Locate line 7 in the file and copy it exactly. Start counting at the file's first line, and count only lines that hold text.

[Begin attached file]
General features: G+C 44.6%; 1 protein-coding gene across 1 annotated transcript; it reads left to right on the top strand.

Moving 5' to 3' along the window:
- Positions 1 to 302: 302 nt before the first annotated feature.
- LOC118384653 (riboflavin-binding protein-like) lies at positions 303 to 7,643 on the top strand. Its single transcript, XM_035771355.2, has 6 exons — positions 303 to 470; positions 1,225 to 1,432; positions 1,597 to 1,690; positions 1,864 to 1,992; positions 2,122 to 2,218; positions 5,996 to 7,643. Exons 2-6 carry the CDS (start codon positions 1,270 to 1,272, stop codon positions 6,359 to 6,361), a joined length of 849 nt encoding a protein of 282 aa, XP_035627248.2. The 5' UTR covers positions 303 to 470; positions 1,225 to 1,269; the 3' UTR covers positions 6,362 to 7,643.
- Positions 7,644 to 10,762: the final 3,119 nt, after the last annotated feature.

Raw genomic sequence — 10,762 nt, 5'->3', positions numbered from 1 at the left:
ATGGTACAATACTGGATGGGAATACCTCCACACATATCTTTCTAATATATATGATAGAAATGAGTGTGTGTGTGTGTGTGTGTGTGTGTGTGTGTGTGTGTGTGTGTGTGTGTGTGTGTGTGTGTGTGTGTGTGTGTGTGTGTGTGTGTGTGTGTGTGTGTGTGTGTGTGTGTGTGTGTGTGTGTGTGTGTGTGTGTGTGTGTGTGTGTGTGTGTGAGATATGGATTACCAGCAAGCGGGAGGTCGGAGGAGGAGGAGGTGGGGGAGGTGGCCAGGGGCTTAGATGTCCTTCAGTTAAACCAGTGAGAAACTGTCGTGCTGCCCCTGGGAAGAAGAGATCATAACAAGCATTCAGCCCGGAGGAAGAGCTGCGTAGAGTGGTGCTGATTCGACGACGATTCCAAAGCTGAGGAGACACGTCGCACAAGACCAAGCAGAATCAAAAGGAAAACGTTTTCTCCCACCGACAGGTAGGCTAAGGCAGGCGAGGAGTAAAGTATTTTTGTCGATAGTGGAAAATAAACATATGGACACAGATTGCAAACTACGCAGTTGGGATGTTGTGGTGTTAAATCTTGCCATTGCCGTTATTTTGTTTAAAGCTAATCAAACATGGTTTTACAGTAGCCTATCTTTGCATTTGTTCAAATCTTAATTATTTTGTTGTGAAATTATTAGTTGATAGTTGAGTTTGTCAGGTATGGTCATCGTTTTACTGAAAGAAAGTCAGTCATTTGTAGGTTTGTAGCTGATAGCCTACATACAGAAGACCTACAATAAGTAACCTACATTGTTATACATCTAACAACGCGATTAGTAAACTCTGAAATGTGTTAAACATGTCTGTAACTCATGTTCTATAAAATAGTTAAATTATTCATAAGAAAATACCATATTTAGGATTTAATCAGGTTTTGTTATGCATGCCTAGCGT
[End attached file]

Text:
ATGGTACAATACTGGATGGGAATACCTCCACACATATCTTTCTAATATATATGATAGAAATGAGTGTGTGTGTGTGTGTGTGTGTGTGTGTGTGTGTGTGTGTGTGTGTGTGTGTGTGTGTGTGTGTGTGTGTGTGTGTGTGTGTGTGTGTGTGTGTGTGTGTGTGTGTGTGTGTGTGTGTGTGTGTGTGTGTGTGTGTGTGTGTGTGTGTGTGTGAGATATGGATTACCAGCAAGCGGGAGGTCGGAGGAGGAGGAGGTGGGGGAGGTGGCCAGGGGCTTAGATGTCCTTCAGTTAAACCAGTGAGAAACTGTCGTGCTGCCCCTGGGAAGAAGAGATCATAACAAGCATTCAGCCCGGAGGAAGAGCTGCGTAGAGTGGTGCTGATTCGACGACGATTCCAAAGCTGAGGAGACACGTCGCACAAGACCAAGCAGAATCAAAAGGAAAACGTTTTCTCCCACCGACAGGTAGGCTAAGGCAGGCGAGGAGTAAAGTATTTTTGTCGATAGTGGAAAATAAACATATGGACACAGATTGCAAACTACGCAGTTGGGATGTTGTGGTGTTAAATCTTGCCATTGCCGTTATTTTGTTTAAAGCTAATCAAACATGGTTTTACAGTAGCCTATCTTTGCATTTGTTCAAATCTTAATTATTTTGTTGTGAAATTATTAGTTGATAGTTGAGTTTGTCAGGTATGGTCATCGTTTTACTGAAAGAAAGTCAGTCATTTGTAGGTTTGTAGCTGATAGCCTACATACAGAAGACCTACAATAAGTAACCTACATTGTTATACATCTAACAACGCGATTAGTAAACTCTGAAATGTGTTAAACATGTCTGTAACTCATGTTCTATAAAATAGTTAAATTATTCATAAGAAAATACCATATTTAGGATTTAATCAGGTTTTGTTATGCATGCCTAGCGT